One potential difference that you may see if you consistently look at or check your credit, is that it may have more items on one report that are missing on the report from another agency. For those with several negative credit items, this can be a boon, since you’ll be missing a negative item and as a result, your score will appear higher in some cases. For those whose credit report is missing one or more positive items, it can cause an unwarranted drop in their credit score.
What Is The Difference Between Transunion And Equifax Credit Score
If you’ve used a credit utility like Credit Karma, you’ve probably already noticed that you have been given two different credit scores from Transunion and Equifax. This is because not only is there the potential for differing credit report information, the scores themselves are calculated in different ways from similar criteria.
Just like the other major credit bureau, Experian, both Transunion, and Equifax use proprietary credit scoring formulas to create their scores from your credit information. All credit scores are going to be relatively similar, even when calculated from the same data, but the weight that each piece of information has can fluctuate significantly depending on the formula used. Even if you only have a single credit account in good standing, with no missed payments, your score from Transunion and Equifax will differ significantly.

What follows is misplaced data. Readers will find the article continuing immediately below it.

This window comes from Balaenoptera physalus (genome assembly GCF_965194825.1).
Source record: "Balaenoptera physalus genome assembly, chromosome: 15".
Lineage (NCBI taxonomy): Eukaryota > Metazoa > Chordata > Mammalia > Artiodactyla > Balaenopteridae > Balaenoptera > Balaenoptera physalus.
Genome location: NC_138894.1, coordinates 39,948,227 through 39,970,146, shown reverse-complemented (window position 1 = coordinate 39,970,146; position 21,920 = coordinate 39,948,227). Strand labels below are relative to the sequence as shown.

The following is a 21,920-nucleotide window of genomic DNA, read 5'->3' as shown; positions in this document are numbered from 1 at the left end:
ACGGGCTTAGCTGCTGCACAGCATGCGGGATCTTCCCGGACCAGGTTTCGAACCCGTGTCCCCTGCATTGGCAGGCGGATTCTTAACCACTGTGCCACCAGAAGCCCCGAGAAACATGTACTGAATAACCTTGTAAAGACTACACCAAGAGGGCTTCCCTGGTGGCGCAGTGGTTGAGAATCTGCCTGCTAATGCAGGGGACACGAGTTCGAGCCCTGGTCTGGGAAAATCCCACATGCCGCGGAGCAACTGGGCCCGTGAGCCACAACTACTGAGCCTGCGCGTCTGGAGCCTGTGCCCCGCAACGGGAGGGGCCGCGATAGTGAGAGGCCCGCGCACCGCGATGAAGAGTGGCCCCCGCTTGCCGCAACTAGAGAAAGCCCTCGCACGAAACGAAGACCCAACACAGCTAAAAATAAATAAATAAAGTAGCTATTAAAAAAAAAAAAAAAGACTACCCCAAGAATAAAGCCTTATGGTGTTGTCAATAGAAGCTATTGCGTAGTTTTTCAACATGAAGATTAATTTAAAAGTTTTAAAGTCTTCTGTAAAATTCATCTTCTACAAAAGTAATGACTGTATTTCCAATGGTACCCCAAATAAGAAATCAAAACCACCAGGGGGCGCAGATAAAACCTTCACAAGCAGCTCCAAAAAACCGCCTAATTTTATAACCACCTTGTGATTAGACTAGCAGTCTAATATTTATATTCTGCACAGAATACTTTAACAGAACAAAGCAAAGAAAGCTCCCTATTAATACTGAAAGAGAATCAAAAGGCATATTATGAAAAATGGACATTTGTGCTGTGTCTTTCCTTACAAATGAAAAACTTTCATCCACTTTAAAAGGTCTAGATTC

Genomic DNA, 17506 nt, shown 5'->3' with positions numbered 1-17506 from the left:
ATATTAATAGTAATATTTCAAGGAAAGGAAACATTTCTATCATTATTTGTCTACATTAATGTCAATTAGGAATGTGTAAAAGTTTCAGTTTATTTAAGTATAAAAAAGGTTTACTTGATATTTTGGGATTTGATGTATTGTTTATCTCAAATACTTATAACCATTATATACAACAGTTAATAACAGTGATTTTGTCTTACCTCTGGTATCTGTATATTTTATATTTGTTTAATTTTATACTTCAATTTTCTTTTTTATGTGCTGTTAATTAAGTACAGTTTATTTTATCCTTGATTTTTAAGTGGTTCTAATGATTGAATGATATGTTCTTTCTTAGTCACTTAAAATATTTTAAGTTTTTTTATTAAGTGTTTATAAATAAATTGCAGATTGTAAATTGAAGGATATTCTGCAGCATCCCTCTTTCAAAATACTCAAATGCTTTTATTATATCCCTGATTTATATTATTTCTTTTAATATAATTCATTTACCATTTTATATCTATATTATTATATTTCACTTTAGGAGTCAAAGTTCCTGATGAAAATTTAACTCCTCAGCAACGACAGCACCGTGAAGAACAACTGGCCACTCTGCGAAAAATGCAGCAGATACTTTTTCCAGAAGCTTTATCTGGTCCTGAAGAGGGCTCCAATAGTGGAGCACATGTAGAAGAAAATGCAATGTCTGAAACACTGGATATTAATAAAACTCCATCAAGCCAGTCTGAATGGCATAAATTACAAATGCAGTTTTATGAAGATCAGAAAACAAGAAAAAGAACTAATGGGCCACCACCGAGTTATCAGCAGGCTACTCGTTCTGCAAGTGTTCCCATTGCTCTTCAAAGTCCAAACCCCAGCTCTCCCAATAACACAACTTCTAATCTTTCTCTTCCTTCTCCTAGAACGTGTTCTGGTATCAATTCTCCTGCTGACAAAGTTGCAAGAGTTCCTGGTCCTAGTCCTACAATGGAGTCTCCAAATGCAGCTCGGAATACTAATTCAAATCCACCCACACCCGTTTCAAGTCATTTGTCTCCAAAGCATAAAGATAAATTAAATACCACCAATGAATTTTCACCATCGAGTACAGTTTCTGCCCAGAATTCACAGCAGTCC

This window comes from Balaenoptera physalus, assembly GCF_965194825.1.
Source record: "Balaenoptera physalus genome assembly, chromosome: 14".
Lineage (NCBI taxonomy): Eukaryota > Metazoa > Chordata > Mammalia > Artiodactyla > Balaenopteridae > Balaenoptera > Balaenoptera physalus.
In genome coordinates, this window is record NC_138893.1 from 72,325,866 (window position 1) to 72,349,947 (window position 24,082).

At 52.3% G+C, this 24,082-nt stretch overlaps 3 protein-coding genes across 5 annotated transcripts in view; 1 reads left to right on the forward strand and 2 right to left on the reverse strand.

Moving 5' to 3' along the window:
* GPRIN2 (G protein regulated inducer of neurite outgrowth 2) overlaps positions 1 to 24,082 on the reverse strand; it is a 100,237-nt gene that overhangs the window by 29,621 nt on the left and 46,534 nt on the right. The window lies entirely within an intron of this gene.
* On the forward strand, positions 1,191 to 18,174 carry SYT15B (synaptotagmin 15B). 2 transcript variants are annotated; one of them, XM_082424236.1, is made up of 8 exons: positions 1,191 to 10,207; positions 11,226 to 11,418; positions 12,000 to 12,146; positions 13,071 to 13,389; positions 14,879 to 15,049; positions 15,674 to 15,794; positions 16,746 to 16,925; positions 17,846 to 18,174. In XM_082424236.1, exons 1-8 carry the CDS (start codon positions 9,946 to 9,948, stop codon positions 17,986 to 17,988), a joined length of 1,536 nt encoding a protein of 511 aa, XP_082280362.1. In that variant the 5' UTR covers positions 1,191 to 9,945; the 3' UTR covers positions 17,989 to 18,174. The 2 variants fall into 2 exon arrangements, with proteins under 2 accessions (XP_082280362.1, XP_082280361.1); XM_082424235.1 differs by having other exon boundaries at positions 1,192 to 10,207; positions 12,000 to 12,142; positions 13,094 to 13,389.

On top of that, each company in the credit scoring business will be given information about your creditworthiness by your creditors, but each one may not receive the same information. This means that the difference in your credit scores may be based on sightly different information, often leading to larger variations in the scores themselves. One lender may only report to one bureau while another may report to all three, and still another may report to two of the three. This means that in most situations you will actually have three different scores at any point in time.
One more factor that may affect your scores is that you may be looking at scores that were created on different dates or updated at different intervals. Since many of the factors used to create your credit scores are time-based, like your credit history length, payment history, and more, looking at a score that was updated 3 weeks prior and one that was updated 24 hours ago can yield a tremendous difference in some cases.